Understanding Earth's largest extinction

October 8, 2015
Burke Museum
Taking a closer look

UW graduate students study fossils they collected earlier in the day in Zambia.
Photo: Burke Museum

The largest mass extinction took place at the end of the Permian period (252 million years ago). Wiping out an estimated nine of every ten species, this event drastically changed the course of life on Earth. Fortunately, its survivors included early relatives of dinosaurs and mammals, as well as the ancestors of turtles, lizards and amphibians. Despite the global impact of this extinction, most fossils from this critical time have only been collected in Russia and South Africa—representing only a few pieces of this important prehistoric puzzle.

Dr. Christian Sidor, Burke Museum curator of vertebrate paleontology, leads teams to Tanzania, Zambia and Antarctica to fill geographic gaps in the fossil record. At the time of the end-Permian mass extinction, these three areas were connected as part of the supercontinent Pangea. By comparing the fossils discovered from his fieldwork to specimens already in museum collections, Sidor and colleagues created two “snapshots” of four-legged animals about five million years before and about 10 million years after the extinction event.

Skeletal reconstruction of Asilisaurus kongwe, a dinosauriform discovered by Sidor’s team in Tanzania.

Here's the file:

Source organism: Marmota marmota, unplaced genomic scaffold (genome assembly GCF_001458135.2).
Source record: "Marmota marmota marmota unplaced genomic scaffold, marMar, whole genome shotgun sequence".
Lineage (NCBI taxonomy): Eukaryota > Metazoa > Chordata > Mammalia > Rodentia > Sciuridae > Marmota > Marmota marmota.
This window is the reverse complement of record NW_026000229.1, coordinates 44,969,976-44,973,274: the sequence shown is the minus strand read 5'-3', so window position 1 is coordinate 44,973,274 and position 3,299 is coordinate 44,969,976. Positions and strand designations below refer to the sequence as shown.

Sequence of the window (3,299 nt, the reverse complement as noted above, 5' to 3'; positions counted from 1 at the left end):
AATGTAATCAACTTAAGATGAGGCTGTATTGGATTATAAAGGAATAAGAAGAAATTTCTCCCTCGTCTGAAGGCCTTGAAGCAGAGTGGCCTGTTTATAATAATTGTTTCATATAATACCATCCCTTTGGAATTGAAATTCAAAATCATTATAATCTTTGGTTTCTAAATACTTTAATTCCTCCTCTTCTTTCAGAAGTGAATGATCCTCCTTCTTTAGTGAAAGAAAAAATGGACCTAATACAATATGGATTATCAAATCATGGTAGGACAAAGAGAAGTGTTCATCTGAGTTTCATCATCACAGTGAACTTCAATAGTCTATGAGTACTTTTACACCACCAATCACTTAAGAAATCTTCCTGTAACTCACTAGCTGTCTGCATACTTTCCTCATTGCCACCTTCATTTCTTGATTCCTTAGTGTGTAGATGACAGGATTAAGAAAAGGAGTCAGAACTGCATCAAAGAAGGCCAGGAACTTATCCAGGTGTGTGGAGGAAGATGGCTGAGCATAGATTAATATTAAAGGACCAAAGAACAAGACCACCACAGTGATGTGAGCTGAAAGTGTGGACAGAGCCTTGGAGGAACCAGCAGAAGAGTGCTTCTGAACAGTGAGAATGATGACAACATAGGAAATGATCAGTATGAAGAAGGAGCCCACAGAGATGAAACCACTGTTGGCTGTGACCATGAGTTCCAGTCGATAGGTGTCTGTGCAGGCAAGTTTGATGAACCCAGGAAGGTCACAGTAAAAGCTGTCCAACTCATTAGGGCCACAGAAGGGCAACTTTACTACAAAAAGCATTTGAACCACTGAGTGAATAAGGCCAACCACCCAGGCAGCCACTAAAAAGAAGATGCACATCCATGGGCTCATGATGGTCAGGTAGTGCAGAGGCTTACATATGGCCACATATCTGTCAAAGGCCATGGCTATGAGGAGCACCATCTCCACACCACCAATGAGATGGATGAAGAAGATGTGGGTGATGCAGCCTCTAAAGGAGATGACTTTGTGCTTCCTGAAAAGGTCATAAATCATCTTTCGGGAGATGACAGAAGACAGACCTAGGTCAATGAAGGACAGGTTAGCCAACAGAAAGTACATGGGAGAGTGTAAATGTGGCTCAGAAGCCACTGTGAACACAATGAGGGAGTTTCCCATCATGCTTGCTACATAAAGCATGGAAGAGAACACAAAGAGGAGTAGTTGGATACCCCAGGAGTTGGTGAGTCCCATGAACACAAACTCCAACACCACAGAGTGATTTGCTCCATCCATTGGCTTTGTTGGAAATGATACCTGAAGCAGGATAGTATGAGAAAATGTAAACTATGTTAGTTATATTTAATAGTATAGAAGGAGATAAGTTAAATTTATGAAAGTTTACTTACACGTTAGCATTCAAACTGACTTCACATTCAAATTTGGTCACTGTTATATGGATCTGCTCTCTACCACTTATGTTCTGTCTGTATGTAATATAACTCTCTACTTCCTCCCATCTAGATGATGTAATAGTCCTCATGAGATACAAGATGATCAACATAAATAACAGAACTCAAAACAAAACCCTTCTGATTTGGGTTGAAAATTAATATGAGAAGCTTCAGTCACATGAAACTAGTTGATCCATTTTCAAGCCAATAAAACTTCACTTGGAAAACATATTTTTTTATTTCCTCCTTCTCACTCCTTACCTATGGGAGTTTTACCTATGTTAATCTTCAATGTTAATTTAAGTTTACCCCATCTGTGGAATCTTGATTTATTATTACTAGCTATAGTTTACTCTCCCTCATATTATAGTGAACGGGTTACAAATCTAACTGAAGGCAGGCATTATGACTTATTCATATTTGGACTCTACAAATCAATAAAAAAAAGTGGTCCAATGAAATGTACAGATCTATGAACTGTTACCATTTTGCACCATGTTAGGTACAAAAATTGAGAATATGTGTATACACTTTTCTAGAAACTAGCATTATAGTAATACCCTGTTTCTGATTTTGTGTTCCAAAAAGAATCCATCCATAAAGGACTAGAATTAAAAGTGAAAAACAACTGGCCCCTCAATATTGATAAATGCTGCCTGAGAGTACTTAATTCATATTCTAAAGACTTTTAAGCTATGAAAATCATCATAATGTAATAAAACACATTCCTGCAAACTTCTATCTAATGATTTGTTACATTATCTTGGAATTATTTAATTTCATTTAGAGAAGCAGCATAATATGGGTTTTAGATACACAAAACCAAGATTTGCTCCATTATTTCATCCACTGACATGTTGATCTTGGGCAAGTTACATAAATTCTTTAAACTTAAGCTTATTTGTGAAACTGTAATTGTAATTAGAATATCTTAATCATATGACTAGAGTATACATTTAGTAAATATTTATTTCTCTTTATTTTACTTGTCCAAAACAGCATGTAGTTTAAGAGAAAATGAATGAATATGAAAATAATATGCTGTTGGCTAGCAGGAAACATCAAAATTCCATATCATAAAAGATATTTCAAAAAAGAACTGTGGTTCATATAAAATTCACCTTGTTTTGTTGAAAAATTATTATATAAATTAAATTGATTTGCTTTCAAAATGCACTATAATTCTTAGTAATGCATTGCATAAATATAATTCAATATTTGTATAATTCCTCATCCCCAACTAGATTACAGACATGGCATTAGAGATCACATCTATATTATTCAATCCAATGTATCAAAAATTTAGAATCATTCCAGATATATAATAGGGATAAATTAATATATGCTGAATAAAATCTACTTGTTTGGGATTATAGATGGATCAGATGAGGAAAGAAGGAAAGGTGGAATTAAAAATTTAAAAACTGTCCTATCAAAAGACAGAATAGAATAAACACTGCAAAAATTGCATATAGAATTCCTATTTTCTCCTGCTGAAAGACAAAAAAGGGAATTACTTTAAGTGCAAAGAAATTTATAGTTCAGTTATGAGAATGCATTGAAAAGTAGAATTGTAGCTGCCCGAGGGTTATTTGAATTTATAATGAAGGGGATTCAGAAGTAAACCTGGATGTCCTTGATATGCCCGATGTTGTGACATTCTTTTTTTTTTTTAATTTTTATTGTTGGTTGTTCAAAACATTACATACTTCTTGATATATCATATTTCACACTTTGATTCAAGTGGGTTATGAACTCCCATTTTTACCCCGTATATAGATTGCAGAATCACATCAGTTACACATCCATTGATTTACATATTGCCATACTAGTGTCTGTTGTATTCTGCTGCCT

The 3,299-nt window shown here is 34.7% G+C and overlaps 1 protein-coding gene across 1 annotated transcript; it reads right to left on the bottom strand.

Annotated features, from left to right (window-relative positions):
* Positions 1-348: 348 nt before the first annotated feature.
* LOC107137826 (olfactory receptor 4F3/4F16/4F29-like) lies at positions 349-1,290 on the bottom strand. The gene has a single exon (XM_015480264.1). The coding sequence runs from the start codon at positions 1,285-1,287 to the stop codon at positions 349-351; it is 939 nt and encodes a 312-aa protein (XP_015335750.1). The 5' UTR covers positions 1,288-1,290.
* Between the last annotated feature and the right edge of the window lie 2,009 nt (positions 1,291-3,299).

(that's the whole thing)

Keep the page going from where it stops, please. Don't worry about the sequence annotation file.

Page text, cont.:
Skeletal reconstruction of Asilisaurus kongwe, a dinosauriform discovered by Sidor’s team in Tanzania.
Photo: Burke Museum

Christian’s team discovered fossils from 10 million years after the mass extinction that reveal a lineage of animals that led to dinosaurs in the mid-Triassic period (237 to 247 million years ago), many millions of years before dinosaurs have been found in the fossil record elsewhere on Earth. Archosaurs, a group of reptiles that includes crocodiles, dinosaurs and birds, were in Tanzanian and Zambian basins, but not distributed across all of southern Pangea as had been the pattern for four-legged animals prior to the extinction. Archosaurs led to animals like Asilisaurus kongwe, a dinosaur-like animal, and Nyasasaurus parringtoni, a dog-sized creature with a five-foot-long tail that could be the earliest dinosaur.

Most vertebrate fossils are known from a very limited number of places on Earth, so Christian’s goal of understanding the geographic complexity of extinction and recovery is a big one. The Zambian and Tanzanian fossil beds preserved both plants and animals, which is unusual, and provides information on paleoclimate before and after the extinction. In addition, members of his group are analyzing the stable isotopes of fossil soils as another estimate of ancient climate. Mass extinctions have unpredictable consequences, but looking at the past can shed light on how life on Earth responds to cataclysmic events.

UW graduate student Chuck Beightol excavates a dinocephalian skeleton in Zambia, 2014.

UW graduate student Chuck Beightol excavates a dinocephalian skeleton in Zambia, 2014.
Photo: Burke Museum

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